Andrew B. Delaney is admitted to the Vermont Bar, the District of Columbia Bar, and U.S. District Court for the District of Vermont. Andrew’s practice is varied—focusing mostly on civil litigation, but including general business law, family law, criminal defense, and at least a smidgen of sports and entertainment law. He knows how to get results.
An avid writer, Andrew has published in the Willamette Sports Law Journal. He occasionally writes for the New York State Bar Association’s Entertainment, Arts, & Sports Law Section. You can read his latest “law review” article—a semi-humorous tax-law piece—here. It was published in the ASU Sports and Entertainment Law Journal in spring 2011. Andrew’s most-recent publication was the cover article for the February 2013 issue of the New York State Bar Association’s Journal. His work has been cited in Senator Tom Coburn’s (R-OK) Wastebook, as well as multiple online and print publications. He has been interviewed on Midpoint and Anderson Cooper 360 regarding the NFL’s tax-exempt status.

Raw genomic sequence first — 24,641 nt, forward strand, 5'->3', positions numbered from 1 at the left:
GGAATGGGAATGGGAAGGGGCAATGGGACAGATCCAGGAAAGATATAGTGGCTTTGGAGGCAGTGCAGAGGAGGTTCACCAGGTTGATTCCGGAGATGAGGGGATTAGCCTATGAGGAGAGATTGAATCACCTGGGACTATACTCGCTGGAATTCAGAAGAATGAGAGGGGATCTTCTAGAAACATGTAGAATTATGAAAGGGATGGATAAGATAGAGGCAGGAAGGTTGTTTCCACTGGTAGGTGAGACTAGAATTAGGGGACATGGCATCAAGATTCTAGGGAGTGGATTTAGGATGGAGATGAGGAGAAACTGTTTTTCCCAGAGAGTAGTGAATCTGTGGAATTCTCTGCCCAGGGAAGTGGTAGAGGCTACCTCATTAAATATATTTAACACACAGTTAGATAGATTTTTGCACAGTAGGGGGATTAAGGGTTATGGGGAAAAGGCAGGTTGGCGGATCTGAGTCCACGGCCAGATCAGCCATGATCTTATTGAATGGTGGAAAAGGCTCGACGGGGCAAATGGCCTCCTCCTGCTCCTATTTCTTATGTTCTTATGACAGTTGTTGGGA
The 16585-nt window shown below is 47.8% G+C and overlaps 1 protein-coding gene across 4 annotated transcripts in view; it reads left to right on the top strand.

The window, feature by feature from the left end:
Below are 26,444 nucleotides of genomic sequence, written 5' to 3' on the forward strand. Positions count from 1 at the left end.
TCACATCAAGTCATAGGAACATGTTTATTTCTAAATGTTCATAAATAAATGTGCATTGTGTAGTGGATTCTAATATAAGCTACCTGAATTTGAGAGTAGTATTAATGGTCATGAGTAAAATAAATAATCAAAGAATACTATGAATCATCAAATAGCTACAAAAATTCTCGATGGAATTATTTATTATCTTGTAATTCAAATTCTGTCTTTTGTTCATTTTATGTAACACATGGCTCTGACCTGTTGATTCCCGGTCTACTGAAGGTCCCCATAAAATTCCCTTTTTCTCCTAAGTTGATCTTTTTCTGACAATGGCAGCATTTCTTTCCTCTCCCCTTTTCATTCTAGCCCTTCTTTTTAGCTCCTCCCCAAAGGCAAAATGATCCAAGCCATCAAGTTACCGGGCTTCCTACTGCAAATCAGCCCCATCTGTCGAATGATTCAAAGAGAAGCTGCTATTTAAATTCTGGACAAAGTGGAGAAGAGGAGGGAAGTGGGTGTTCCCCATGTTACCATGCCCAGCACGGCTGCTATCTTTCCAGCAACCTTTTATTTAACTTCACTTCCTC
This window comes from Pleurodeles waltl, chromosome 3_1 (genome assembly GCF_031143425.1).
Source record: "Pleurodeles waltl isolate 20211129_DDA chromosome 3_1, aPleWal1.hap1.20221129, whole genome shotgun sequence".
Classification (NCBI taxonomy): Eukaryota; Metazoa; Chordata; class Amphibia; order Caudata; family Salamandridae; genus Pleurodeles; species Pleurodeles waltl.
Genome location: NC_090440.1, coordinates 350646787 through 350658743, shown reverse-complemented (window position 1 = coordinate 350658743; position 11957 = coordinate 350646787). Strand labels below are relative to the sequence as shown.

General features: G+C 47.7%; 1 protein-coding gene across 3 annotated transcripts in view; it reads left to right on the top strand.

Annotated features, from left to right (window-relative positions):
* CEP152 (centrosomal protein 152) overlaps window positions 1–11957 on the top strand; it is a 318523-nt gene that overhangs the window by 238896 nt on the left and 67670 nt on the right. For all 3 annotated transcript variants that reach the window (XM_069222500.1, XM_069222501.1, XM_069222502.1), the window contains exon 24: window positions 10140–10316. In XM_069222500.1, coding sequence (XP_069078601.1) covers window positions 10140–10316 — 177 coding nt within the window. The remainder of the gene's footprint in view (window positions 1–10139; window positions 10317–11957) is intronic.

Andrew is also a regular contributor to and the current editor-in-chief of the Supreme Court of Vermont Law Blog.
Andrew is the immediate past president and an active member of the Bethel Area Rotary Club. He is Chair of the Bethel Planning Commission, and teaches business law at CCV. He lives in Bethel with his wife, a stepson, and several animals.
He earned his J.D., cum laude, from Vermont Law School. While in law school he was Technology Editor for the Vermont Law Review. He was Justice of the Arthur Chapter of Phi Alpha Delta Law Fraternity during his second year. He was co-chair of the VLS Sports & Entertainment Law Society for two years and he is the co-founder of the National Sports & Entertainment Law Society.
During law school, Andrew clerked with the Office of the Vermont Attorney General in the Criminal Division, handling several criminal appeals. He argued before the Vermont Supreme Court under Vermont’s student-practice rule.
Andrew plays guitar in a punk rock band and enjoys reading non-legal books on occasion.
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